Oulipian exercises: The infinite possibilities of restriction

Ever the wordplay nerd, I am excited to now have the English translation of Raymond Queneau's marvelous Exercises de style in store. It's an impressive example of translating the seemingly untranslatable: Exercies de style seems so linguistically specific - a totally mundane anecdote related in 99 different styles, ranging from the more traditional "past", "present", "sonnet", or "passive", to the rather more experimental/absurd "spectral", "olfactory", "spoonerisms", or even "permutations by groups of 9, 10, 11 and 12 letters". And yet, the translation works well; it doesn't have that forced feeling that translations of wordplay or nonsense writing often do.   

Queneau, with François Le Lionnais, founded the Oulipo (Ouvroir de littérature potentielle) literary movement in France in 1960. The group of writers and mathematicians and writer-mathematicians who assembled under this title were intent on achieving the seemingly paradoxical freedom that would comes from setting themselves near-impossible rules and limitations and then writing their way out of them. The constraints took many forms, from the lipogram, which denies the writer the use of a particular letter, or letters (in the case of George Perec's La disparition, it was the most common letter in the French language - "e"); to "S+7" or "N+7", which requires the writer to replace every noun in the original piece with the seventh noun after it in the dictionary; to the "snowball", a poem in which each line is one word long, and each word is longer than the last.

Recently, a friend told me of Jacques Jouet's metro poem form, which I've tried out a couple of times, with some difficulty: 1) You get on the metro, and once it starts moving, you compose the first verse of your poem in your head, without writing it down; 2) at the next stop, while the train is motionless, you transcribe that verse; 3) continue like this until you reach your destination, at which point you may transcribe the last composed verse on the platform. No composing while the train is stopped, no transcribing between stations. If your journey involves switching lines, each new line means a new poetic stanza.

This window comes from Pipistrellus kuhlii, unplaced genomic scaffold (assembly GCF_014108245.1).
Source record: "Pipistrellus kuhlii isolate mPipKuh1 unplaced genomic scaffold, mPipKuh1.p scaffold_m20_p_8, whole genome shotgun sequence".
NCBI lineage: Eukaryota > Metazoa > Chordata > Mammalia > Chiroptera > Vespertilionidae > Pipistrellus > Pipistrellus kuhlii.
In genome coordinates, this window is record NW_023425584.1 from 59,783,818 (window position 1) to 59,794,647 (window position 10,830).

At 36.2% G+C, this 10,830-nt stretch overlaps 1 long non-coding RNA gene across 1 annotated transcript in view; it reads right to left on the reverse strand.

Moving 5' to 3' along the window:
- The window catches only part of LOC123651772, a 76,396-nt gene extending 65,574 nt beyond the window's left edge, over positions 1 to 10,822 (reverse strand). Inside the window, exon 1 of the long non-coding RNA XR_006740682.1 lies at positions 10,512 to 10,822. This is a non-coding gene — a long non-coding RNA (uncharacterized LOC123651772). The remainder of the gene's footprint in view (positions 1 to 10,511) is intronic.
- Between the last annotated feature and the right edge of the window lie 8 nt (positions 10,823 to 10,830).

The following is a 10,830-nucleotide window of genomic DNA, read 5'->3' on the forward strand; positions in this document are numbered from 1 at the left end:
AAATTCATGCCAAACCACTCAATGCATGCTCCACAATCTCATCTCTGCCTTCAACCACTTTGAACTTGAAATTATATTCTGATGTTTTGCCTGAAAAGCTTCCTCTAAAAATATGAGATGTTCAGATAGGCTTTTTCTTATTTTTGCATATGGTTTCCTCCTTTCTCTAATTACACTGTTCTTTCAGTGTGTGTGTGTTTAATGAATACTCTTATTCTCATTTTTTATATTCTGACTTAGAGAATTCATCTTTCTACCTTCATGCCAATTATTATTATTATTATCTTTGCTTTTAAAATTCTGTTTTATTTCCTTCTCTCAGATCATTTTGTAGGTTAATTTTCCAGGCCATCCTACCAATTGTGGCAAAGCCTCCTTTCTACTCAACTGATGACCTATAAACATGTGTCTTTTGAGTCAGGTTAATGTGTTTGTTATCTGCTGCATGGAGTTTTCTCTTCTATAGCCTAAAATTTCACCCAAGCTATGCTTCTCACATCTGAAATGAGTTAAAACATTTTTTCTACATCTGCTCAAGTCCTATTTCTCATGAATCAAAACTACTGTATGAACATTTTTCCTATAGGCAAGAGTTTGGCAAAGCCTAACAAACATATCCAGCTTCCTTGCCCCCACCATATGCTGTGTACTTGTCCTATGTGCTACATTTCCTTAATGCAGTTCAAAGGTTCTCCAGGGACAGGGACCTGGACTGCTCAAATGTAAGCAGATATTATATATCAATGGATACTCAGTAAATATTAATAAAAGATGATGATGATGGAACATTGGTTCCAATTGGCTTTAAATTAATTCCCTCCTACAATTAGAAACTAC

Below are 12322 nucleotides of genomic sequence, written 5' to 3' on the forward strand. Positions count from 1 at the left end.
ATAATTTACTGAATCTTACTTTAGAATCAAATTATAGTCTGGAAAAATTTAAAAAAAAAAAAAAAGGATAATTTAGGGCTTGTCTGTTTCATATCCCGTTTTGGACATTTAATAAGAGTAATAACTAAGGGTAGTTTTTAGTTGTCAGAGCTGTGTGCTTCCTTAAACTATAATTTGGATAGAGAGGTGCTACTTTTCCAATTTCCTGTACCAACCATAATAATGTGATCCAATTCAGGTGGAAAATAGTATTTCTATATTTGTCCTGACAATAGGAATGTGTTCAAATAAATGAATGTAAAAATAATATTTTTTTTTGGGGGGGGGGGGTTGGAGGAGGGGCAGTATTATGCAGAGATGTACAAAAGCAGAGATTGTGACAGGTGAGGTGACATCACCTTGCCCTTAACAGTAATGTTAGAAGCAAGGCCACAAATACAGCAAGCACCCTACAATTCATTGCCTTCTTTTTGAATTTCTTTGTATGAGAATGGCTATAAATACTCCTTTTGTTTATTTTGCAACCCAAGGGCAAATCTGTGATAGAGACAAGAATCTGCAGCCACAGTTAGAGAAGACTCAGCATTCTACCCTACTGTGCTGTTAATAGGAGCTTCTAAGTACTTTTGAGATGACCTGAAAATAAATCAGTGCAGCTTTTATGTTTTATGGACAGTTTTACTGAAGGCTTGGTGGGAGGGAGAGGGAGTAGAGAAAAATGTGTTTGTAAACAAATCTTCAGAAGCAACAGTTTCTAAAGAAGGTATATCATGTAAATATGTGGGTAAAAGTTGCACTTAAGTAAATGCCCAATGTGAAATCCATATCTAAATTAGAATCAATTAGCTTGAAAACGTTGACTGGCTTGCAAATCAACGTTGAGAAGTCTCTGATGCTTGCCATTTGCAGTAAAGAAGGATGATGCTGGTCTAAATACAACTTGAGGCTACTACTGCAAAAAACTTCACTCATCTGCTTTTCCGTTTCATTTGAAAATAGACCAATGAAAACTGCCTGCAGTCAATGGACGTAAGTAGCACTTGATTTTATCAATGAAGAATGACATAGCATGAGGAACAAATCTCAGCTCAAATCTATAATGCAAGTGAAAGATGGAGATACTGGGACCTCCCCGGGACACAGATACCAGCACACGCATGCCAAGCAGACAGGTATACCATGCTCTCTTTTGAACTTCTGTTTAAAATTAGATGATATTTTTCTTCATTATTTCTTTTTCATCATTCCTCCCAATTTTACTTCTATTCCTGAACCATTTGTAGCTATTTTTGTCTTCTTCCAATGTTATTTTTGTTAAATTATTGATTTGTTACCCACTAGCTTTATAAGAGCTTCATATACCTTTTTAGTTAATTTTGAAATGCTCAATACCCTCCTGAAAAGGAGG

This article from Frieze Magazine elaborates wonderfully on the foundations and developments of Oulipo, with a focus on Georges Perec, one of the original members of the group. 

Perec wrote some of the most elaborately restricted Oulipian novels, many of which are available in English as well. For a less daunting introduction, The Art of Asking Your Boss For A Raise is short and hilarious:

Written in 1968, it is Perec's answer to a challenge set by the Computing Service of the Humanities Research Centre in Paris for a writer to "use a computer's basic mode of operation as a writing device". The 70-odd pages are one run-on sentence, which mimics the way in which a computer "thinks" about all possible actions and outcomes in a given scenario. Perec guides the reader through the convoluted process of asking for a raise, taking into account the myriad possible occurrences that could arise during this venture, and advising on how to deal with each one. This algorithmic logic is laid out in a helpful diagram, designed by Perec, printed on the inner leaf of this edition:

If you'd like to delve into the heftier and more challenging examples of Perec's oulipian works, we also have Life: A User's Manual (La vie mode d'emploi) and A Void (La disparition) here at the store!

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